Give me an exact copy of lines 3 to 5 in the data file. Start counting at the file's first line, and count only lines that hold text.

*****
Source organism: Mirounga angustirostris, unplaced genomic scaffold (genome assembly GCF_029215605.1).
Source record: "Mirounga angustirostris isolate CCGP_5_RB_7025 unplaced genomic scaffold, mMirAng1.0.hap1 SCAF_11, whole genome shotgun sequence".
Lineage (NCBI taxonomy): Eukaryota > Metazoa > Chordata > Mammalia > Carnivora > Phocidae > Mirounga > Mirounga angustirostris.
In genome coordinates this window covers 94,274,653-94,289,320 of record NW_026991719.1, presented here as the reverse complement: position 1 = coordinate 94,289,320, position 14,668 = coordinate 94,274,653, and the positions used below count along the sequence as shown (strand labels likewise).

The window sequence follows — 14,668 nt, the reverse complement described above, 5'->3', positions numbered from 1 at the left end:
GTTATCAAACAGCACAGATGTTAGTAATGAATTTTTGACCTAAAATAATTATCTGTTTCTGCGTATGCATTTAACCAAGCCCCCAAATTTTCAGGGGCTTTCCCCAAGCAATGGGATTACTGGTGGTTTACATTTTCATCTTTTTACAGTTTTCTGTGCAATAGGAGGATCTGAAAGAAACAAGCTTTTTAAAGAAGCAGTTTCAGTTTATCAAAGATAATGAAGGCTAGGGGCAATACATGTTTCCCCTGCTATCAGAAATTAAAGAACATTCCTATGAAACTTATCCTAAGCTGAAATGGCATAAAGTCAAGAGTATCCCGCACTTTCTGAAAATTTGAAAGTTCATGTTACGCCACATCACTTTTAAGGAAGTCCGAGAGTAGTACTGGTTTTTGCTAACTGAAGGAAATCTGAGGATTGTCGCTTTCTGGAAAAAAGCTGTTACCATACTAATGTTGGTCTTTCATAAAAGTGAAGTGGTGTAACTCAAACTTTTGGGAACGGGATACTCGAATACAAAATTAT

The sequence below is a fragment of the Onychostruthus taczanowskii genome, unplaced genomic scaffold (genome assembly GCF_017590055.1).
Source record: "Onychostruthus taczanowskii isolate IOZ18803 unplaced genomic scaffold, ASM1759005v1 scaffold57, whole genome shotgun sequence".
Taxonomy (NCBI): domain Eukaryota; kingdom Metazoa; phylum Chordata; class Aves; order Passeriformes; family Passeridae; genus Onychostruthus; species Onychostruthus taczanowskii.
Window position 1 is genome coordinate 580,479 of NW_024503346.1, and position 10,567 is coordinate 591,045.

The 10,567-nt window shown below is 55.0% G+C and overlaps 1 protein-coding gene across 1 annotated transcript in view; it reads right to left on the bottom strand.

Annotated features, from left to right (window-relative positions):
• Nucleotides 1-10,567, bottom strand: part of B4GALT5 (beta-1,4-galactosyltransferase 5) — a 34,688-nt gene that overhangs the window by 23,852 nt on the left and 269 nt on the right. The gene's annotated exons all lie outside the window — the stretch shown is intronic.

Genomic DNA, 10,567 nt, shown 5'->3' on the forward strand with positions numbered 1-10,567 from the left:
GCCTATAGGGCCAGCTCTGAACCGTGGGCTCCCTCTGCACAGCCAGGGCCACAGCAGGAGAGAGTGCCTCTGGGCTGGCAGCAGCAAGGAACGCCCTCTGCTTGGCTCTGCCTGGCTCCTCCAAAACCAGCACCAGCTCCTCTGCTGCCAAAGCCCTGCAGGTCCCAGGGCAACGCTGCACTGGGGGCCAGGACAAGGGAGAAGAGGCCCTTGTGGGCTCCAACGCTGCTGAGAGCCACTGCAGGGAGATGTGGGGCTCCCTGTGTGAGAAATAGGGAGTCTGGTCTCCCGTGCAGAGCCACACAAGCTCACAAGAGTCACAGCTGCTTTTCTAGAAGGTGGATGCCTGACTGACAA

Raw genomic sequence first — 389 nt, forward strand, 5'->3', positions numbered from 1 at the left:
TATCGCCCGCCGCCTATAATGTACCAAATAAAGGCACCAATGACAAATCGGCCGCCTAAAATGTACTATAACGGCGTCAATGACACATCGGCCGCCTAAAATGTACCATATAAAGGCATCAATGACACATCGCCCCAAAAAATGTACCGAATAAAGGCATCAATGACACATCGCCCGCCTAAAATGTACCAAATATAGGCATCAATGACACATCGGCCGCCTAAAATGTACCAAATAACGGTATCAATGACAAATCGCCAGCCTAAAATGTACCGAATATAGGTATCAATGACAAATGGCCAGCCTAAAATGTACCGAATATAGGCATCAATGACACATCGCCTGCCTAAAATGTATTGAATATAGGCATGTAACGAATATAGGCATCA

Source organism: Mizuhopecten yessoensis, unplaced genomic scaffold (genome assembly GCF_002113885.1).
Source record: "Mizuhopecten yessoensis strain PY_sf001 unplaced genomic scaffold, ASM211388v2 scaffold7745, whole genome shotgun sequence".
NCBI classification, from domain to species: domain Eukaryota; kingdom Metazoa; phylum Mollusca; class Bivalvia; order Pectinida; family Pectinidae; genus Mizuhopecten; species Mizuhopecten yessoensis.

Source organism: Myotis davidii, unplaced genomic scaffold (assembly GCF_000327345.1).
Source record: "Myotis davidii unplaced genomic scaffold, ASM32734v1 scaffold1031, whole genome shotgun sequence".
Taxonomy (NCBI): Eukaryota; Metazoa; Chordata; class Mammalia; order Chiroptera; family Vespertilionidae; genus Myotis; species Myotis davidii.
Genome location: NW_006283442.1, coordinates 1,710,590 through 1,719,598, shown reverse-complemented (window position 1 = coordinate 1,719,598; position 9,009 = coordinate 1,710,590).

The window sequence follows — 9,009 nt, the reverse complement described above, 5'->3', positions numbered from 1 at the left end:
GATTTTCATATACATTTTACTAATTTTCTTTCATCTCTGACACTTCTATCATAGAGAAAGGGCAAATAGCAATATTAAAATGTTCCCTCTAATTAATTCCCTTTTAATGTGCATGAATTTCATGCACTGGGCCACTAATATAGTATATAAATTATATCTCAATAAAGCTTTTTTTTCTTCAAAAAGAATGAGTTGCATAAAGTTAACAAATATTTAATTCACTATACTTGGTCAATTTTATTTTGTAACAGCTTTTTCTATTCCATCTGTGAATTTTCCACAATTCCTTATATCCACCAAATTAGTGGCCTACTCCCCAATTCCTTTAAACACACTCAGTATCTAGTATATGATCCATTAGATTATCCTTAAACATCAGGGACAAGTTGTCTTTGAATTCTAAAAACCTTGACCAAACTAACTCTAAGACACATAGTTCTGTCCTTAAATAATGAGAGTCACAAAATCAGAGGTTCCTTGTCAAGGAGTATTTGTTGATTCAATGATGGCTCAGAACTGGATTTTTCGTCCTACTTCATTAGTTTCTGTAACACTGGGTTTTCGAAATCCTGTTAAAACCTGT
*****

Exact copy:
Lineage (NCBI taxonomy): Eukaryota > Metazoa > Chordata > Mammalia > Carnivora > Phocidae > Mirounga > Mirounga angustirostris.
In genome coordinates this window covers 94,274,653-94,289,320 of record NW_026991719.1, presented here as the reverse complement: position 1 = coordinate 94,289,320, position 14,668 = coordinate 94,274,653, and the positions used below count along the sequence as shown (strand labels likewise).

The window sequence follows — 14,668 nt, the reverse complement described above, 5'->3', positions numbered from 1 at the left end: